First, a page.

County officials are basing their decisions on the risks posed by COVID-19, using defined metrics related to vaccination, hospitalizations and COVID-19 case rates, they said. The county isn't alone in its decision. Los Angeles County has also announced it will not immediately lift its local masking requirement. Most Bay Area counties, including Alameda, Contra Costa, Marin, Monterey, Napa, San Francisco, San Mateo, Santa Cruz, Solano, Sonoma, and the city of Berkeley, plan to follow the state's mask-lifting plan starting Feb. 16.
"We must continue to base our decisions on the risks COVID-19 presents to our community, and we look forward to lifting the indoor mask requirement as soon as we can do so without putting vulnerable people at undue risk," county Health Officer Dr. Sara Cody said.
"Universal indoor masking is critical to protect our community, especially community members who are older or immunocompromised. Continuing to mask indoors should also allow our case rates to continue to drop quickly," county Health Officer Dr. Sara Cody said.
The county announced its metrics for lifting local masking requirements in October, which were adopted when the delta variant was circulating in the community. On Wednesday, the Public Health Department said it had updated its prior metrics, based on the fewer risks of the current omicron variant, which has a lower chance of causing severe illness and hospitalization than delta, they said.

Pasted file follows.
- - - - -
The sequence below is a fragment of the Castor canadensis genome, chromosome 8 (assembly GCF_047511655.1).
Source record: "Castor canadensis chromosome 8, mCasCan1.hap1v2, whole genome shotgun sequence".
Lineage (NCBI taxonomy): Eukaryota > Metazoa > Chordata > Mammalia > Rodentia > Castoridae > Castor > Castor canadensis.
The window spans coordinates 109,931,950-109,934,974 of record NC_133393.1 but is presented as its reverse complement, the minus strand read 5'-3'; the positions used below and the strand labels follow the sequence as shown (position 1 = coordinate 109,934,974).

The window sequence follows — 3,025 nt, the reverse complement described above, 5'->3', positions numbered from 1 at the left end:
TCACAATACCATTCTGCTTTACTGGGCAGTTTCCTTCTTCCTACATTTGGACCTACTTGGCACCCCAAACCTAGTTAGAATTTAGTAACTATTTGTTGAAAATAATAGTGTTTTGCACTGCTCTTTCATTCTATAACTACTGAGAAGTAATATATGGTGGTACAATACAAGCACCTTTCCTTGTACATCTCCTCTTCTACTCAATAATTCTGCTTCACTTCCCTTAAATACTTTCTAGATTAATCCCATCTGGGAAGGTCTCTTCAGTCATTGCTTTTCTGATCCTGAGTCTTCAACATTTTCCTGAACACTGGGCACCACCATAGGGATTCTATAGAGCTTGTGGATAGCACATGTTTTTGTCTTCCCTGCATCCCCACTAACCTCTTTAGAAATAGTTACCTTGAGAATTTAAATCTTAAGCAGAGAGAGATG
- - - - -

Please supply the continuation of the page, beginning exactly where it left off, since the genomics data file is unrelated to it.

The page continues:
The October metrics required the seven-day average of new cases be approximately 150 or below, based on Centers for Disease Control and Prevention's "moderate" criteria before lifting the masking requirement. The updated metrics would lift indoor masking when the county's seven-day average of new cases is 550 or below for at least a week.
Santa Clara County has already met one of the three metrics for lifting the indoor masking requirement: 80% of all county residents are fully vaccinated. The local indoor masking requirement will be lifted when the remaining two metrics are met: COVID-19 hospitalizations in the county are low and stable, in the judgment of the health officer; and the seven-day average of new cases per day is at or below 550 for at least a week.
"While overall case rates have declined significantly since their January peak, COVID-19 continues to circulate widely, and case rates are still higher than at any other time in the pandemic prior to the January omicron peak," the county stated in its announcement.
"The county's current seven-day average case count is 1,922 cases per day, which is in the Centers for Disease Control and Prevention highest level of community transmission. Hospitalization rates likewise remain high and are not yet falling."
The state plans to lift its universal indoor masking requirement on Feb. 16. State health orders will continue to require universal indoor masking in many settings, however, including all K-12 schools, child care facilities, public transit, health care facilities, shelters, jails and long-term care facilities.
This story contains 527 words.
Stories older than 90 days are available only to subscribing members. Please help sustain quality local journalism by becoming a subscribing member today.
If you are already a member, please log in so you can continue to enjoy unlimited access to stories and archives. Membership start at $12 per month and may be cancelled at any time.